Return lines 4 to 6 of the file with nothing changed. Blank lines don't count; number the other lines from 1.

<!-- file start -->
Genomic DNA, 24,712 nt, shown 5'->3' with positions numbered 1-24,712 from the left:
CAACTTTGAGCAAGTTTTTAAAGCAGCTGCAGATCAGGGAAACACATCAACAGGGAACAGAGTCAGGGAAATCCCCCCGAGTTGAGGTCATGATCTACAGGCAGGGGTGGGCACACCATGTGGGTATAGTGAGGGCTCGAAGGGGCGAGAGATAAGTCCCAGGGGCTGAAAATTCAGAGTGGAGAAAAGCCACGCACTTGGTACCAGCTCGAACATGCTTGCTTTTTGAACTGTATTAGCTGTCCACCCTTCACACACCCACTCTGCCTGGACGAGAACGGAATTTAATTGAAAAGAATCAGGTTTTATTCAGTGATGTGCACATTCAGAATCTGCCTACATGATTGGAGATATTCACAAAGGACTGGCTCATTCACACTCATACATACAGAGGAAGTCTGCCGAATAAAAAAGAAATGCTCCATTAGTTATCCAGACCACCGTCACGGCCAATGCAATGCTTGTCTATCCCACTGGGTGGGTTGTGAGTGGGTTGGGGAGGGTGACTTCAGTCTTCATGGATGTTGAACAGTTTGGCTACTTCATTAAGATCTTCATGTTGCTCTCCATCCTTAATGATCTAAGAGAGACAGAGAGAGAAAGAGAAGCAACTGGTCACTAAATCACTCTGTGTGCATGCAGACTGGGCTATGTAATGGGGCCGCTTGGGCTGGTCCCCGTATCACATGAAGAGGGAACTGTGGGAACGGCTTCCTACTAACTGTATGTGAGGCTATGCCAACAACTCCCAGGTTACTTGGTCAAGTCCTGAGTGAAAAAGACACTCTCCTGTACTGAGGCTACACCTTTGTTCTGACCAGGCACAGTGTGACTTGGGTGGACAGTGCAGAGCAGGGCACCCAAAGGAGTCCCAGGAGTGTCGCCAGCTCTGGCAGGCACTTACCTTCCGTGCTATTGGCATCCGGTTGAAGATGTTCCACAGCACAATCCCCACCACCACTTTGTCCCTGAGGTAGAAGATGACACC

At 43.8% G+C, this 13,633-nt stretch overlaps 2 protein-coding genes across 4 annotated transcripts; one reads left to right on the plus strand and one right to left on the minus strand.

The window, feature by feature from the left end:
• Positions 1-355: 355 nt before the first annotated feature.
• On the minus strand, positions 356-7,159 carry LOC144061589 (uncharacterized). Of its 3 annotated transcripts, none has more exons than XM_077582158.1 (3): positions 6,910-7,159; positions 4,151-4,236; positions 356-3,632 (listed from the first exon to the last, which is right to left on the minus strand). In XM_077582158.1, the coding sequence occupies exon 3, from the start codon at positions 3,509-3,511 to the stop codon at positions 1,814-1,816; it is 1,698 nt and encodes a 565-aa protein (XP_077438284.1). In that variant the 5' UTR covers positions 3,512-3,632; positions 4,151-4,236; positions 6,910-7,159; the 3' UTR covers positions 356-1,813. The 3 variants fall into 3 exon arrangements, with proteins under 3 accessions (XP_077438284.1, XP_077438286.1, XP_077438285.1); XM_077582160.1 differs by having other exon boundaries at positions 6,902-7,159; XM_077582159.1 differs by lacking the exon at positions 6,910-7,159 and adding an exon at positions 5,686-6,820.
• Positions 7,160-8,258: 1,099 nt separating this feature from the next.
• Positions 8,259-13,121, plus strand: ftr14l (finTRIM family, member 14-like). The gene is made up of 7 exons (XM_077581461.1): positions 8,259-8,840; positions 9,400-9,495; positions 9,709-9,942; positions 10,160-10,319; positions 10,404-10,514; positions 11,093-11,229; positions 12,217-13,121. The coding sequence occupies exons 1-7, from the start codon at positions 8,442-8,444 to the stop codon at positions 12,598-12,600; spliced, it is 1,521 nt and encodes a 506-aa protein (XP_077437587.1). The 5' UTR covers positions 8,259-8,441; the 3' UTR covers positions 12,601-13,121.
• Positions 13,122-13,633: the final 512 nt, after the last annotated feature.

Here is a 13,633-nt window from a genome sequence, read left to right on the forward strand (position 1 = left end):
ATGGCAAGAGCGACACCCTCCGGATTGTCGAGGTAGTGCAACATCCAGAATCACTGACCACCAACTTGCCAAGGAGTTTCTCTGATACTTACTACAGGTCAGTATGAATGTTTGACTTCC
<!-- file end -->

The window, feature by feature from the left end:
• Positions 1-355: 355 nt before the first annotated feature.
• On the minus strand, positions 356-7,159 carry LOC144061589 (uncharacterized). Of its 3 annotated transcripts, none has more exons than XM_077582158.1 (3): positions 6,910-7,159; positions 4,151-4,236; positions 356-3,632 (listed from the first exon to the last, which is right to left on the minus strand). In XM_077582158.1, the coding sequence occupies exon 3, from the start codon at positions 3,509-3,511 to the stop codon at positions 1,814-1,816; it is 1,698 nt and encodes a 565-aa protein (XP_077438284.1). In that variant the 5' UTR covers positions 3,512-3,632; positions 4,151-4,236; positions 6,910-7,159; the 3' UTR covers positions 356-1,813. The 3 variants fall into 3 exon arrangements, with proteins under 3 accessions (XP_077438284.1, XP_077438286.1, XP_077438285.1); XM_077582160.1 differs by having other exon boundaries at positions 6,902-7,159; XM_077582159.1 differs by lacking the exon at positions 6,910-7,159 and adding an exon at positions 5,686-6,820.